[ppml] ARIN's Interpretation of 2003-3

Michael.Dillon at btradianz.com Michael.Dillon at btradianz.com
Wed Jan 18 05:59:52 EST 2006

> In urban areas, the last three digits may indicate a specific city 
> block (one side of a street between two intersecting streets), a 
> single building or, in some cases, a large-volume mail receiver.

> So, your assertion that it identifies the street number appear to be 
> false as well.

One side of a street between two intersecting streets, is a very
small number in the vast suburban belts which most Canadians live
in. Earlier, when this was discussed, I looked up a postal code
in the directory on the Canada Post website and found that it
identified a group of 6 houses. 

Let's be clear on what these privacy initiatives are intended
to combat. They are intended to make it impossible for a 
person to use the whois data in order to identify a private
individual's home and make a personal visit to that home.
If the ARIN whois records narrow down the individuals location
to a single building or a group of 6 houses, then they have
failed in preventing such unwanted visitors. It is trivial
to knock on 6 doors and ask "Is Fred home?". It is not much
harder to roam the halls of an apartment building to do the

At the same time, not one single comment has been made
explicitly supporting the need for postal codes and
zip codes to be listed. Nobody has stated a reason why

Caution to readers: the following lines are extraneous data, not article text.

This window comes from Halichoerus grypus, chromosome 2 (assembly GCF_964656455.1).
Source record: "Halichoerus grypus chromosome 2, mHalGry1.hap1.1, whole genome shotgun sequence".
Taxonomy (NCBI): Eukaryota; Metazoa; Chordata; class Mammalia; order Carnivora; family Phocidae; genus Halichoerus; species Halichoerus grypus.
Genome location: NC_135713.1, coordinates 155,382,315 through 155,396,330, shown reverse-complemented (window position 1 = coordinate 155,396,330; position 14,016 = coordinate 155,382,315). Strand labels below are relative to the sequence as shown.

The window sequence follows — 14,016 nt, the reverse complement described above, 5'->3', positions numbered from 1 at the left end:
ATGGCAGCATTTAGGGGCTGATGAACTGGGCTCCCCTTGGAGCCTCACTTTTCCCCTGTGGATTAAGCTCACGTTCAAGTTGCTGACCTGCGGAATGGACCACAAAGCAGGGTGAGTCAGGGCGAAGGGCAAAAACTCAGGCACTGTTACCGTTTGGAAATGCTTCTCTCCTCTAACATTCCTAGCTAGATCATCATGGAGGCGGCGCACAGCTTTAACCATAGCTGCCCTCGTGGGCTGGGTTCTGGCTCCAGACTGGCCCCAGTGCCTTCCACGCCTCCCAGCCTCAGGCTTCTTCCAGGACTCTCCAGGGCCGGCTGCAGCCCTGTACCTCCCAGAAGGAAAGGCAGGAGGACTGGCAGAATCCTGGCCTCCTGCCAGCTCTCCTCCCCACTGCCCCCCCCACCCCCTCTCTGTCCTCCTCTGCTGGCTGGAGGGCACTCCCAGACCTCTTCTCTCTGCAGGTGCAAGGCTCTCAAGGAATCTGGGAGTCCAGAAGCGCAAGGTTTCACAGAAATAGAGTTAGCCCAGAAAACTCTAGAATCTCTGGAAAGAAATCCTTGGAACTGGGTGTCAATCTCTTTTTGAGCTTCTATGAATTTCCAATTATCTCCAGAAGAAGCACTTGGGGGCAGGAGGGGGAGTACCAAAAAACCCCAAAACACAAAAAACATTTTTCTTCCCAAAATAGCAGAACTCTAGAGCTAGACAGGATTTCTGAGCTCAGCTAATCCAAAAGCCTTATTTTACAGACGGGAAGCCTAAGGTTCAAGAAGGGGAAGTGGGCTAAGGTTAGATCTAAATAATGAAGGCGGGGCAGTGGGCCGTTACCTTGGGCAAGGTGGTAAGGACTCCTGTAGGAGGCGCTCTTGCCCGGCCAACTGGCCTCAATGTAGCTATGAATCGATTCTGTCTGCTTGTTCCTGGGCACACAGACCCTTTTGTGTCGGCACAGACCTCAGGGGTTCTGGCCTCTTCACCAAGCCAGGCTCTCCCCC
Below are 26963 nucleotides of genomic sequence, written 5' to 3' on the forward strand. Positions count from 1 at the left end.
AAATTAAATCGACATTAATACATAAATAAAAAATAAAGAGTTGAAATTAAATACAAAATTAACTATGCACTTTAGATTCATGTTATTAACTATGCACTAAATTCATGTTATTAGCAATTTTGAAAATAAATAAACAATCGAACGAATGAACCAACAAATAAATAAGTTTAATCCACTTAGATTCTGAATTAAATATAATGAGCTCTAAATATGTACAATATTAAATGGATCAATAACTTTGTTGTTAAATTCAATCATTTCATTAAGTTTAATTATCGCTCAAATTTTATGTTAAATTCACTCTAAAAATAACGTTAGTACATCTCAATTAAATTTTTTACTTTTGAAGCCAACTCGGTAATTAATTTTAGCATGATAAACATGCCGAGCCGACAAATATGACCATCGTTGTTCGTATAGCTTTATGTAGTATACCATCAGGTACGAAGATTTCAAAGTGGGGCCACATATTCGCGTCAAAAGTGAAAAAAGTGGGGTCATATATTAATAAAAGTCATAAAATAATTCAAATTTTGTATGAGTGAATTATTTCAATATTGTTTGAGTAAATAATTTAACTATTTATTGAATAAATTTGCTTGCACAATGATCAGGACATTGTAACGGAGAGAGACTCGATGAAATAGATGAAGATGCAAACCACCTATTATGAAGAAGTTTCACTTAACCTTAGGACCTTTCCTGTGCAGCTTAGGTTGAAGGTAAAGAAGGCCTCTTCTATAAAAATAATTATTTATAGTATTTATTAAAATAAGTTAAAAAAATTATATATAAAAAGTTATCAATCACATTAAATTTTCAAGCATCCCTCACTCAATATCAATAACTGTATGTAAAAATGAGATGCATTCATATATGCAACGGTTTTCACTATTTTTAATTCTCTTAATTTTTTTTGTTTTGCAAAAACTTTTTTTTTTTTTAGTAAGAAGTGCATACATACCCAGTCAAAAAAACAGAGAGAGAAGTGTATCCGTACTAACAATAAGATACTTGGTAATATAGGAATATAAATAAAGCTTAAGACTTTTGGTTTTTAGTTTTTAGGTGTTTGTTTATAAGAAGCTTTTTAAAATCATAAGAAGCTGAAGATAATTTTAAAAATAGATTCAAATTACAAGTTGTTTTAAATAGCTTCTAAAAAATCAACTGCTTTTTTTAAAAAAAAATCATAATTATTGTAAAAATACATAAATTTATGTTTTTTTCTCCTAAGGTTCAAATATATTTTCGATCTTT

they need to see these codes for private individuals.

Policies are never set in stone, and this is a bad policy
that needs to be fixed. In addition, when ARIN is dealing
with issues outside of the expertise of its members, it
really needs to consult experts and make those expert
opinions know to the PPML and the members. In this case
experts on Canadian and U.S. privacy law, and experts
on the workings of the postal systems in both countries.

The fact that a particular policy proposal was accepted
by the small group of people who happened to be present
at one of ARIN's member meetings, really does not mean
much in the grand scheme of things. Obviously, the Board
of Trustees has to work with what they have got and if
all they have is a mediocre policy, they have to cope as
best they can. That doesn't change the fact that the 
policymakers did a mediocre job.

--Michael Dillon

--Michael Dillon

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